Compost Tea

 

by Karen Weiland, Advanced Master Gardener

 

 

Any gardener worth his or her salt knows the many benefits of a good compost.  But what about this stuff called compost tea?   Well, it is something you can use on your plants as a foliar application or as a soil drench and it’s a way to give your plants a healthy boost and it is a wonderful soil tonic.

Compost tea is defined as a liquid extract of compost that contains plant growth compounds and beneficial microorganisms.  It is basically made by soaking, steeping or brewing finished compost in a container of  water.      

While there are a variety of processing methods to be had, the most simplified method is to soak a burlap bag  or length of panty hose, with about 3 cups of some finished compost in it, in a 5-gallon bucket of water for up to three days.   Move the bag around in the water at least once a day by dunking it like you would a regular tea bag.   Strain the tea, pour it into a hand-pump sprayer and spray it on plant leaves.   The compost “tea bag” can be used several times with this method and you can use this tea on plants every two weeks. It is best to use de-chlorinated water to maintain microbial life.  To de-chlorinate water simply store it in an open container for several hours, the chlorine will naturally dissipate.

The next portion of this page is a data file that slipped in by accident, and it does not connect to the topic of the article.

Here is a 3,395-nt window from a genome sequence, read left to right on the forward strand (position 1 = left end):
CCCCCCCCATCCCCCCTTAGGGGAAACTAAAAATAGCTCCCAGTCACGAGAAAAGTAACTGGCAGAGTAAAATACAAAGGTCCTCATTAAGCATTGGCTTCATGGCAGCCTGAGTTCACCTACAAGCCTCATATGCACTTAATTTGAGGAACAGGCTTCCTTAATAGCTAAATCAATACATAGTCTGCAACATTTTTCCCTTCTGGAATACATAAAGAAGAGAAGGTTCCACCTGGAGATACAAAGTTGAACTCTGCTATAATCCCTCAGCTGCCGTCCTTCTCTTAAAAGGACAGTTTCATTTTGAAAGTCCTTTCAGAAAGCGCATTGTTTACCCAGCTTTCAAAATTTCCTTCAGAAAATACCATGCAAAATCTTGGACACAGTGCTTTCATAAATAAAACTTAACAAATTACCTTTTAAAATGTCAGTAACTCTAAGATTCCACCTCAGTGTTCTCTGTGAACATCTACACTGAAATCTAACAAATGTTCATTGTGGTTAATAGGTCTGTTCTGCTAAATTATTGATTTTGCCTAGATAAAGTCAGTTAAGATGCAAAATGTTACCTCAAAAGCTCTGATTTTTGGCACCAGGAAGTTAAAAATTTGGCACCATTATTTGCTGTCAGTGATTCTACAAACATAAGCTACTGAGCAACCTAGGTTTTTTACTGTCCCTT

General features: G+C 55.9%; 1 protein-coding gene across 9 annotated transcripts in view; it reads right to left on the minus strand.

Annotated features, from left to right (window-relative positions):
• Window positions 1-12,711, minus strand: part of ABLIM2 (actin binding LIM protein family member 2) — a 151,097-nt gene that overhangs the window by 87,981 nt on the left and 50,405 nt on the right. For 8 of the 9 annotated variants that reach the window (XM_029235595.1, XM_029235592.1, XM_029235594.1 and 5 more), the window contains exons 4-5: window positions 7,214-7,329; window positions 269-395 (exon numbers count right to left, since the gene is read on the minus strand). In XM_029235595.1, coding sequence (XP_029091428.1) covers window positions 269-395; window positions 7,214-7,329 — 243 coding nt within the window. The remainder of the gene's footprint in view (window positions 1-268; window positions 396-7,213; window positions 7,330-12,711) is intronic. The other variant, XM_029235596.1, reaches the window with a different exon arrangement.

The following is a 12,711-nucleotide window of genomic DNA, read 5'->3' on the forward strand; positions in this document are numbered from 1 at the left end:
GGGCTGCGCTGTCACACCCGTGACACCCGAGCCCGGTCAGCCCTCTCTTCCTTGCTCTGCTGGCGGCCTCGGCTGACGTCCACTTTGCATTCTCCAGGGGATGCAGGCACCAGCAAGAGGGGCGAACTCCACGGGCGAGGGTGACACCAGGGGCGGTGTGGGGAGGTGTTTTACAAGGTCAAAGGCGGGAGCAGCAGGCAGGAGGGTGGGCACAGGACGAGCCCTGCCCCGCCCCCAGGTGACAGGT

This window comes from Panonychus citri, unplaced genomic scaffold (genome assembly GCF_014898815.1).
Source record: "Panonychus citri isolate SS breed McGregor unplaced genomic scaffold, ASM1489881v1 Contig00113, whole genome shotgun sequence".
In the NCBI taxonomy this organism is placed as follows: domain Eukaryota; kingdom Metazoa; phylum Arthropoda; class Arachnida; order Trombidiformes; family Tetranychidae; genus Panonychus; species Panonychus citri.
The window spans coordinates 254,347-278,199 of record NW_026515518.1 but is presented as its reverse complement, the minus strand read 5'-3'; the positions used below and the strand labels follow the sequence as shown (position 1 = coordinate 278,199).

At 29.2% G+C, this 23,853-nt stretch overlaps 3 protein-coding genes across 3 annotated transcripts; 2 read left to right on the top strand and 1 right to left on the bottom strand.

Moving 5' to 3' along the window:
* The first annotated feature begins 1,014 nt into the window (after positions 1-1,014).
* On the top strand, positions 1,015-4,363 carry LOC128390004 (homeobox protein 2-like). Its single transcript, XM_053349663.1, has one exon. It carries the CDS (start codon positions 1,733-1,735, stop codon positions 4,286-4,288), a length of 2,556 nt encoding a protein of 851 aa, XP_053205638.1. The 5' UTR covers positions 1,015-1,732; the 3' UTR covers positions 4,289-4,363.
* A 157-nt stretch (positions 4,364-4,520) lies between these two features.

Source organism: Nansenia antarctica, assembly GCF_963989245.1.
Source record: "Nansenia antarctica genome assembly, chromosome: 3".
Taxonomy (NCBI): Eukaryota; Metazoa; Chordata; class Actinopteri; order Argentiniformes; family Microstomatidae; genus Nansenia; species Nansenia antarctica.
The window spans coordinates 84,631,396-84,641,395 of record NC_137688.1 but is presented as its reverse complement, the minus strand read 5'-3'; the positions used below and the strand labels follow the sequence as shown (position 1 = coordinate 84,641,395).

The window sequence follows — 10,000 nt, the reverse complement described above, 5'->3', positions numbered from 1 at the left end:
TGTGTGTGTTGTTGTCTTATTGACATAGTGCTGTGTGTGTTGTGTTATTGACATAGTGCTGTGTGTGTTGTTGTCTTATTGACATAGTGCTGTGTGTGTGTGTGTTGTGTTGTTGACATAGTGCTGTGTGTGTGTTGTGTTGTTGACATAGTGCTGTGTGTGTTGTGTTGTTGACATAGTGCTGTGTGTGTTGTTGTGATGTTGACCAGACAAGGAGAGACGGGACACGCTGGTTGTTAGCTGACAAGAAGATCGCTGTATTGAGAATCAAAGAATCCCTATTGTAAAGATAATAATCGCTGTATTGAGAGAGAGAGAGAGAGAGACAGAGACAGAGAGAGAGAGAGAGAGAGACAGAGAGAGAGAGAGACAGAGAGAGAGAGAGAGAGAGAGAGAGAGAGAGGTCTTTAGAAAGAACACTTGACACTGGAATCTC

The most recent concept of aerated compost tea is made by incorporating aeration technology to create optimum levels of oxygen for growth and reproduction of those wonderful beneficial microorganisms.   A simple way to introduce air would be to use several 12’ lengths of aquarium hose attached to a multi-stemmed gang valve hung on the rim of a 5-gallon bucket.  Make sure the hoses reach the bottom of the bucket.  Add finished compost making sure the ends of the hoses are covered.  Add water to within 6” of the top of the bucket.  Add 1 oz. of unsulfured molasses to provide a food source for the beneficial microorganisms.  Turn on the aquarium pump and let this mixture brew for a couple of days, giving it a few stirs now and then.  When finished brewing, strain the mixture using cheesecloth. The tea should smell sweet and earthly.  If it doesn’t, do not use it on your plants.  Pour it onto your compost pile.  Use it right away, as the oxygen will be used up and the tea will turn anaerobic, thus killing the beneficial bacteria.

 

As always Happy Gardening!

 

More information about gardening and related subjects is available online at www.hort.purdue.edu/ext/garden_pubs  The Purdue Cooperative Extension Service can be reached at 499-6334 in LaGrange Co., 636-2111 in Noble Co., 925-2562 in DeKalb Co. and 668-1000 in Steuben Co.

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